The Thorn in Andrew Cuomo's Side: 9 Questions for Zephyr Teachout
Zephyr Teachout is turning New York Gov. Andrew Cuomo's reelection race into a dogfight.
Teachout, a law professor who worked for Howard Dean's 2004 presidential campaign, has mounted a challenge to Cuomo from his left.
She's aggressively drawing attention to the failures of Cuomo's Moreland Commission - the anti-corruption panel that backed down after it began sniffing around organizations close to the governor, according to a New York Times report.
Cuomo, who faces a federal investigation into the panel's closure, has said his office only advised the commission and denied interference with any investigations.
While still a long shot with little name recognition, Teachout, 42, is picking up support by tapping into progressive discontent with Cuomo's economic positions.
After recently surviving Cuomo's attempt to get her thrown off the primary ballot, Teachout picked up the endorsement of the state's second-largest employee union Thursday, after the state teachers union snubbed Cuomo by not endorsing either candidate.
Despite Teachout's rising stock, Cuomo has kept silent on his primary opponent and ignored her calls for a debate. His campaign did not return a request for comment on Teachout's bid.
ABC News spoke to Teachout about her challenge to Cuomo, progressive politics and her thoughts on Cuomo's presidential chances. The following is a Q&A, edited for brevity.
A judge recently threw out Gov. Cuomo's legal challenge to your campaign, which argued you weren't a New York resident.
It turned into an incredible opportunity for us. It's basically a three-day ad paid for by the Andrew Cuomo campaign. I can't tell whether he's scared of a primary, which it seems like he certainly acting like he is.
The governor is afraid of you?
It's the only logical explanation. It really doesn't make any sense. The rules are clear. You have to live somewhere for five years. I was there for five years. [A Vermont native, Teachout has worked at Fordham University since June 2009.]
One explanation is that it was a fishing expedition. Another is that he was trying to drain me of money, which backfired, because we've raised a lot of money on the court case - I'm truly estimating, but between $70,000 and $100,000.
I'll put this in a broader context. For years, Gov. Cuomo has managed to keep in control of politics, and now, there are things outside of his control, like what's happened with the Moreland Commission. You can't shut down a primary the way you can shut down the Moreland Commission.
You've made the Moreland Commission a big part of your campaign.
The [New York Times] report was eye-opening and scalding. It showed that his top aide was attempting to direct the activities of the commission. That kind of disrespect for the idea of law was really audacious.
Four years ago, you supported Cuomo's initial bid, and considered working for his campaign.
I think I had an experience similar to a lot of New Yorkers. I really admired his dad [former New York Gov. Mario Cuomo] and I saw him as a real moral force in politics.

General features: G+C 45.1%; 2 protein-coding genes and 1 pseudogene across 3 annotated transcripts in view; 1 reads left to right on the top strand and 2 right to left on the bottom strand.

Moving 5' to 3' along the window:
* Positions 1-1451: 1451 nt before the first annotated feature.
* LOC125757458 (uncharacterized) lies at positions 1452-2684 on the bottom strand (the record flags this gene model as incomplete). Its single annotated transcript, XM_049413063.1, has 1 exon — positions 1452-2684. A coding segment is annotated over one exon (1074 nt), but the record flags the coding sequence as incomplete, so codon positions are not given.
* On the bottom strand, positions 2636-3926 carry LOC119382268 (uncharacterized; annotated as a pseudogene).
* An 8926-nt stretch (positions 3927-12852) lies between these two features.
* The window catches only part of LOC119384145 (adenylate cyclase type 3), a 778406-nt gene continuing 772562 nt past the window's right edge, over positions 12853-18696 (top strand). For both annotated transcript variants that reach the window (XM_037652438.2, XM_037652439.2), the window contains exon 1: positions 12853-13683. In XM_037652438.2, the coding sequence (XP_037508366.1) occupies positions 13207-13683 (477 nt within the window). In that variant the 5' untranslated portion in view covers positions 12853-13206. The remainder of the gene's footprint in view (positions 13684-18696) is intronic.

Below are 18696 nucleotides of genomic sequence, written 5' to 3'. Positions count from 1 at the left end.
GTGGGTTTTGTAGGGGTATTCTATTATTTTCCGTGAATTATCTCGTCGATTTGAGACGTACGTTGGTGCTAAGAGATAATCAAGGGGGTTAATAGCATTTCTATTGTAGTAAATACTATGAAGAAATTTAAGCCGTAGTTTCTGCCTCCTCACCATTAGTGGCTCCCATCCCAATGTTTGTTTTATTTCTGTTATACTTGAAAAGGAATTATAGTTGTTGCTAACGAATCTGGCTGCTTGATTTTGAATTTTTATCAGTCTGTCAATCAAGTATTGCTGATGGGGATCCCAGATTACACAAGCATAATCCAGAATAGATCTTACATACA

But he basically hasn't been a Democrat! There are a lot of things that Gov. Cuomo does that doesn't make sense in terms of state politics.
Do you consider yourself a progressive in the same vein of New York City Mayor Bill DeBlasio?
Well, I am a progressive, but I am a down-the-line, traditional Democrat. I would be right at home in Mario Cuomo's cabinet.
But the support for DiBlasio is the same kind of support we're seeing. That hunger, talking about economic inequality and addressing the root issues of it.
Has he supported your campaign?
He supports the governor. In New York, we have a really powerful governor who uses his budgetary power to punish and reward.
It's very hard for politicians, without hurting their own constituents, to support a challenger to the governor. I'm not talking about DiBlasio, in particular, but more broadly. But there are an increasing number of brave individuals who are joining us.
How did working for the Howard Dean campaign prepare you for this race?
The heart of the campaign, as much as we touted our technical prowess, was the trust of the people. And the heart of this campaign is the trust of New Yorkers and New York Democrats.
For all the technological advances, there are still relatively few campaigns that really tap into the deep grassroots power that's there.
By most measures, you're still considered a long shot.
We're very focused on the voters most likely to vote. In New York, there's an extraordinarily powerful anti-fracking movement. There's a powerful parent and teachers movement that has been bird-dogging Cuomo across the state.
There's a lot of anger on Cuomo's silence on the national immigration crisis. New York hasn't taken leadership, and that's the role New York has traditionally played.
There are these real pockets of intense anger, and that's what matters in primary races: intensity.
What are your thoughts on the presidential chatter surrounding Cuomo?
I can tell you, from running against him, that Andrew Cuomo will not be president of the United States.
He's made some junior-league mistakes running against a relative unknown, and it's going to be hard for him to run for president after he's been defeated in the Democratic primary.